Hiring. It’s an essential part of running a business. However, it’s not as easy as it seems. Simply placing an employment ad on your website will likely get tens, if not, hundreds of random resumes. However, combing the traditional hiring process with social media can tweak the process to make it more effective and efficient.

Background Checks

Since running a background check isn’t free, it’s essential to make it as thorough as possible. Performing a background check that looks at an applicant’s secondary education, work history and criminal history is a good place to start – but there are other areas to examine. Secondary areas including a motor vehicle report, credit history and social media accounts can demonstrate how responsible an applicant really is because it takes into account more parts of his life. A more comprehensive background check is likely to demonstrate how a potential hire would act when he doesn’t know he’s being monitored by an employer – an indication of true judgment and social skills. 

One example includes performing an audit on the applicant’s social media presence. If he makes libelous or sexist comments on social media sites, it can indicate the candidate might not exercise good judgment in the workplace. If you’re interviewing for a social media-related position, this is certainly a red flag.

Using Social Media to Hire

Social media can serve two purposes for a business – it can develop a relationship with potential customers and it can develop a relationship with a potential job candidate now and in the future. By developing relationships via Facebook friends and Twitter followers, your social media contacts become familiar with your company’s tone and culture. Those who are in tune with it will naturally follow, and those who are not will move on to a better suited company. Using social media to interact with customers through questions and answers, sharing stories and relevant and insightful information are two ways to connect with followers. When postings are advertised on social media, those already in tune with your company’s culture will be effectively targeted.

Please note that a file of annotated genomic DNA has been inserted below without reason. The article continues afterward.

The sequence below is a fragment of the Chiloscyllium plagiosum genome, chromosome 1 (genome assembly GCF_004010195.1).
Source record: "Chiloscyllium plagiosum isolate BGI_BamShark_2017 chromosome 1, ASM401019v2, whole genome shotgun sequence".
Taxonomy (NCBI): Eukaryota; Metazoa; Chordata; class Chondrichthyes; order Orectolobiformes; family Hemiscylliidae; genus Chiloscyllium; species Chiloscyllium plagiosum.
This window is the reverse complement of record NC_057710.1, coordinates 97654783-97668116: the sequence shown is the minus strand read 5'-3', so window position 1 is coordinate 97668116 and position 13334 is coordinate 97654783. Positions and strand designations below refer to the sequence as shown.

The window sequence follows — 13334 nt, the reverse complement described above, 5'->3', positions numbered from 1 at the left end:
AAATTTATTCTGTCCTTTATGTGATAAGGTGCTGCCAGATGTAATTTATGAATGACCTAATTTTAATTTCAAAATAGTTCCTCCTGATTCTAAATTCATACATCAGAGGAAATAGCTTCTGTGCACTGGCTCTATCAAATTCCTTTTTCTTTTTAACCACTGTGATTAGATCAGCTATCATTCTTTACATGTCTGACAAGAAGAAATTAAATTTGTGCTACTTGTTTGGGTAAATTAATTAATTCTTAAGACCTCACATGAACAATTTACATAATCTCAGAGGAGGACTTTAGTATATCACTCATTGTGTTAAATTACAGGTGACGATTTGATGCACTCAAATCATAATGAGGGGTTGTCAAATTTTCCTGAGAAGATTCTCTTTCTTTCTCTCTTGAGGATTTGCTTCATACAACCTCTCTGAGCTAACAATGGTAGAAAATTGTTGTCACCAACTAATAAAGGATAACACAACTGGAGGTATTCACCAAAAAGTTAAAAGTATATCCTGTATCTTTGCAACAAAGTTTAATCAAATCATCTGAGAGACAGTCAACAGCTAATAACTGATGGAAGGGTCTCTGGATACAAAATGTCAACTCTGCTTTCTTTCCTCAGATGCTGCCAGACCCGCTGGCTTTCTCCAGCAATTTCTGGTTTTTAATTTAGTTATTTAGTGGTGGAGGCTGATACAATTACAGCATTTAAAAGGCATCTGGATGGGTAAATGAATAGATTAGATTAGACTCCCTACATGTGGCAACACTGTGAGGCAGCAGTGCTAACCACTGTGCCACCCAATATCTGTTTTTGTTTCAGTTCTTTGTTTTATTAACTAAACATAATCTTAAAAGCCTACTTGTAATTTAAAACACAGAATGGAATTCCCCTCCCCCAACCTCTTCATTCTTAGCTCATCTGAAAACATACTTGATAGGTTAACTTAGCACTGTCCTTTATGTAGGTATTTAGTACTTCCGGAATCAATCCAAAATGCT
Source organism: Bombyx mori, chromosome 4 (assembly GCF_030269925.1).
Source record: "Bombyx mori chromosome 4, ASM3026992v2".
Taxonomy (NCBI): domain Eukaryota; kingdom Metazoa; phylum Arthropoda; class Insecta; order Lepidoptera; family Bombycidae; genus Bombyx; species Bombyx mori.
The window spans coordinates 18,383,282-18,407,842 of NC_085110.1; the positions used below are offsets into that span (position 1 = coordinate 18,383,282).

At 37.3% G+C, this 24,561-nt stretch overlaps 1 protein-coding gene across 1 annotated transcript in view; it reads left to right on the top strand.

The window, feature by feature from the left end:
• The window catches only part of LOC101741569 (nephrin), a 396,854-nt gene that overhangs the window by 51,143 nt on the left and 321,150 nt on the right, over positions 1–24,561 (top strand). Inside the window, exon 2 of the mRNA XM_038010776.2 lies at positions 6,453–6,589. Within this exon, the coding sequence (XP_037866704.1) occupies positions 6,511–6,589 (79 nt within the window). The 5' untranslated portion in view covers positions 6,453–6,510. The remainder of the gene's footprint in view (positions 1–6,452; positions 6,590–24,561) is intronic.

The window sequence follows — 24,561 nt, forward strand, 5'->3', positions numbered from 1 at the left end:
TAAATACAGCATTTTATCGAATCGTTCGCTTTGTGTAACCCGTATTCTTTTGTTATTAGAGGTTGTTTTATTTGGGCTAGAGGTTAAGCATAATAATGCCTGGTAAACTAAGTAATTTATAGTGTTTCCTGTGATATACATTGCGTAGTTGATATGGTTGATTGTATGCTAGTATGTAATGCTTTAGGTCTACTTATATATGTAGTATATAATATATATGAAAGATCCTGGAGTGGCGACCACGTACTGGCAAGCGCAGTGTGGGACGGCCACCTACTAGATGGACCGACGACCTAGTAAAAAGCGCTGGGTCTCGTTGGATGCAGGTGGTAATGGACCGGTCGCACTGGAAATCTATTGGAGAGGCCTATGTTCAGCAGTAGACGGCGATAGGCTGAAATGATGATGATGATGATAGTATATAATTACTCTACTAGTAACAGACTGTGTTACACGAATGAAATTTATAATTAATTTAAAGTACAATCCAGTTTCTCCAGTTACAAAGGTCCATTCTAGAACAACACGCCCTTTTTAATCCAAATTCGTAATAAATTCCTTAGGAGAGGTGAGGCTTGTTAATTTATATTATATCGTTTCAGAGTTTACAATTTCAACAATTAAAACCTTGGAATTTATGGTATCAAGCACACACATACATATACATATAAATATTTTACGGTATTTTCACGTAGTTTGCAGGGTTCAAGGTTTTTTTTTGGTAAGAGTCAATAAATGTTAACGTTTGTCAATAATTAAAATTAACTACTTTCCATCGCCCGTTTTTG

Interviewing Remains Key

Regardless of how the candidate has applied, evaluating through interview questions is still one of the most important tools to determine his potential. Does he bad-mouth his current or former employer? How does he describe his work relationships with colleagues below, above and on par with his current role? Does the candidate respect the front office staff or not pay attention to them? During the interview does the candidate answer a question immediately or take a moment to ponder the question?

You can learn a lot about a candidate based on his respect for his current employer and coworkers and how he responds to questions. Those who don’t respect subordinates and supervisors likely won’t be good team players. Similarly, candidates who don’t connect with staff on the day of the interview might indicate that they are not a good fit for the organization.  

Exit Interviews

Much like the interview process for the new candidate is essential to a good fit, taking steps to learn why an employee is leaving a position at your company is just as essential. Ask questions addressing how adequate the employee felt the training was and how he feels about the company’s culture (and how they felt they fit into it), as this might indicate how fast they learn and what type of personalities they work best with. Other information to seek from exit interviews include learning why they are leavings, such as for more pay, different or better benefits, etc. This type of data can help you detect patterns and determine the exact reasons why employees leave.  

Seeing how the hiring process has changed in recent years, we can be sure that it will continue to evolve as a process that will become more responsive and more tailored over time.